At Amsterdam, Oiltanking’s 1.576m cubic metres (cm) terminal leads in the gasoline business and in November the company said volumes in 2012 are likely to match its record figure of the previous year – although for other products, volumes have been reduced by price backwardation (futures prices lower than prompt). Gasoil, particularly, was in backwardation for most of the year after the usual contango (futures higher than prompt) in the early months. Most gasoline is being supplied to Africa and Mexico, now that the trade to the US has declined.
Oiltanking comments that, generally, blending activity has declined because product specifications worldwide have become more standardised. Limited availability of suitable blending components is another brake on the business. Accordingly, the profitability of blending operations has been significantly reduced, the firm says.
The ARA operators continue to be troubled by the biofuels business, with Vopak saying flows are "unpredictable" and Oiltanking saying some tanks were rented by traders but not used. Storage of biofuels is said to lead to many more legal disputes than other products, with buyers typically seeking redress for delayed arrivals and off-specification material – and the storage operator often being left with unwanted product in-tank.
Construction work is due to start in 2013 on Rotterdam’s Tank-terminal Europoort West (TEW) development, on Europoort’s only remaining large site with deep-water access. Shtandart, a 75:25 venture between Russia’s Summa group and VTTI (owned 50:50 by Vitol and Malaysia’s Misc) is to spend about $1bn constructing 3.0m cm of capacity for crude and products, aiming to open the new terminal in 2015.
ARA fee indications
Independent storage fees in the key Amsterdam-Rotterdam-Antwerp (ARA) locations have diverged over the past year, with the Rotterdam operators being generally able to hold their ground while others have come under pressure. Although demand for storage capacity, particularly in Rotterdam, has grown, more capacity has been added and some terminals have trimmed their fees to attract volumes.
More downward pressures have come from narrower trade margins, particularly for gasoline blending. Other products have been in price backwardation for much of the past year – when futures prices are lower than prompt prices, speculative storage by traders disappears and commercial stocks are cut to the minimum.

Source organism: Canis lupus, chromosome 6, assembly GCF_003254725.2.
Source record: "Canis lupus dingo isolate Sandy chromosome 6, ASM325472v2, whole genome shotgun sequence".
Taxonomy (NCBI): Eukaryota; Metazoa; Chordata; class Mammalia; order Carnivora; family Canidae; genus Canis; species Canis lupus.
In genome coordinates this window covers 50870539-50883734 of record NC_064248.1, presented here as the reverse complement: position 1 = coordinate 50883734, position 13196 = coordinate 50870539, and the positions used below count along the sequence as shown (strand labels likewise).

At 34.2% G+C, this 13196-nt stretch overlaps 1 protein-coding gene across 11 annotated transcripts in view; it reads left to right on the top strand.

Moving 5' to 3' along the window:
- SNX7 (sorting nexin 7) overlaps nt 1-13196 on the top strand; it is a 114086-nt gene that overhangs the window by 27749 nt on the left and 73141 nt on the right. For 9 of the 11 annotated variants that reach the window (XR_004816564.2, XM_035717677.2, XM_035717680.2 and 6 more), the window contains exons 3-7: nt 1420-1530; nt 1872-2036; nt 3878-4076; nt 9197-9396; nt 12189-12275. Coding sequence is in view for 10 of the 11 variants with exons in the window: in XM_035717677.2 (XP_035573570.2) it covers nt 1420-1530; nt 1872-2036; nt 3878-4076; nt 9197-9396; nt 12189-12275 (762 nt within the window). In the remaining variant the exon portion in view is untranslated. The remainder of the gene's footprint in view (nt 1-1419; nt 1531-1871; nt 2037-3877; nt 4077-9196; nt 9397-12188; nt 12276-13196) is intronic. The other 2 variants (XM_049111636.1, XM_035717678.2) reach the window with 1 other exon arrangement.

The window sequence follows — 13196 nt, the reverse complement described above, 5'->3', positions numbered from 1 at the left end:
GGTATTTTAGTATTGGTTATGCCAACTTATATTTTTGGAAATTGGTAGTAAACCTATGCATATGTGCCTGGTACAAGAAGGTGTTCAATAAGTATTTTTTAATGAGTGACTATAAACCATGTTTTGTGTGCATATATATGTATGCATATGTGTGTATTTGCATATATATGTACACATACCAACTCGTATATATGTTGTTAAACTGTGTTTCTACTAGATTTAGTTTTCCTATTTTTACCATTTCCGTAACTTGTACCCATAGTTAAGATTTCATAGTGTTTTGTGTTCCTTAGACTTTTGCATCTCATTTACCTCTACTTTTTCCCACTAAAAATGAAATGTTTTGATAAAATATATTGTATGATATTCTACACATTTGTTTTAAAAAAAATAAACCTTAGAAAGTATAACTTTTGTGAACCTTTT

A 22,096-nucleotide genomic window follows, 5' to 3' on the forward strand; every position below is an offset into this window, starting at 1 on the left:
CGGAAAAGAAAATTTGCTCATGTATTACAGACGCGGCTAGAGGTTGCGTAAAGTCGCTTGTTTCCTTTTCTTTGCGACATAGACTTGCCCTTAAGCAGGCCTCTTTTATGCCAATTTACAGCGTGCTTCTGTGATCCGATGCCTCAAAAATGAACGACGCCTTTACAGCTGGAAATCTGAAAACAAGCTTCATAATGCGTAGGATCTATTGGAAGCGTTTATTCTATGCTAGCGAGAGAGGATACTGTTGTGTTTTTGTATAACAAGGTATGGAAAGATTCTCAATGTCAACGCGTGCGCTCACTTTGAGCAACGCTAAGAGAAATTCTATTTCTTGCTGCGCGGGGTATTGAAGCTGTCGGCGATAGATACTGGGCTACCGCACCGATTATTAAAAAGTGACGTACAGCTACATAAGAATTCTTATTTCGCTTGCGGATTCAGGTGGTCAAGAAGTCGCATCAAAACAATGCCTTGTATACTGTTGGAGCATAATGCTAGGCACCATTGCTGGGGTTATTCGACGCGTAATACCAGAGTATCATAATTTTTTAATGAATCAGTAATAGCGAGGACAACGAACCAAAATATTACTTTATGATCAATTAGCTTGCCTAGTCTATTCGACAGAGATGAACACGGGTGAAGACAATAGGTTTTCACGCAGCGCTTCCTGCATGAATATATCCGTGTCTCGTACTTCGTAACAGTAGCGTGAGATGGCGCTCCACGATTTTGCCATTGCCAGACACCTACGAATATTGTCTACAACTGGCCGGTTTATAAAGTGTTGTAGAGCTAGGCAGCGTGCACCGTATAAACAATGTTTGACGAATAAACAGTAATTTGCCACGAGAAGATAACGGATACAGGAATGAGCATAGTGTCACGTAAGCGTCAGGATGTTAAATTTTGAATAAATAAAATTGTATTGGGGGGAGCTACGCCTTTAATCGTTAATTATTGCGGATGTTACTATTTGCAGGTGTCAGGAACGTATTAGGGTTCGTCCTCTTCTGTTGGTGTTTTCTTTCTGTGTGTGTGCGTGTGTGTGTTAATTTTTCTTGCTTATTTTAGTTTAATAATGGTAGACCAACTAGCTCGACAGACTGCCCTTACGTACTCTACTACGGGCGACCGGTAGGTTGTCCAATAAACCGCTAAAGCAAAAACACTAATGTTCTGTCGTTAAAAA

Following discussions with independent terminal operators and large users of tank-space in November, Petroleum Economist’s assessment is that ARA capacity for low-flashpoint products is renting in the range €3.10-3.30 a cubic metre (cm) per month. A year previously our assessment was €3.25-3.50/cm. There were indications that Antwerp capacity could be obtained for less than €3.10/cm. A Rotterdam operator said €3.50/cm was achievable, although a large user said it was not.
Sub-letting is a feature of the market, with trading companies keen to get a return on capacity they have retained under long-term contracts. There were indications that low-flashpoint capacity could be sub-let for about €3.00/cm for short periods – two weeks to a month.
Middle distillates capacity is assessed as attracting about €3.00/cm, unchanged from last year. An operator of Rotterdam jet-fuel capacity was said to be asking €3.10/cm.
Fees for fuel oil capacity have a considerable range, reflecting location and the facilities available – jetties to accommodate VLCC tankers, used in the trade to Singapore, and the pumps to load them quickly can attract a premium. Fuel oil capacity in Rotterdam is assessed as attracting €3.75-4.25/cm – the same range as a year previously. Fuel oil is not a large product at Amsterdam. At Antwerp, fuel oil capacity is available for less than €3.00/cm, and lower fees are indicated for terminals further from the ARA hub.
Fees are for a month and include one fill and discharge per month.
Figure 1: Growth of oil movements through Rotterdam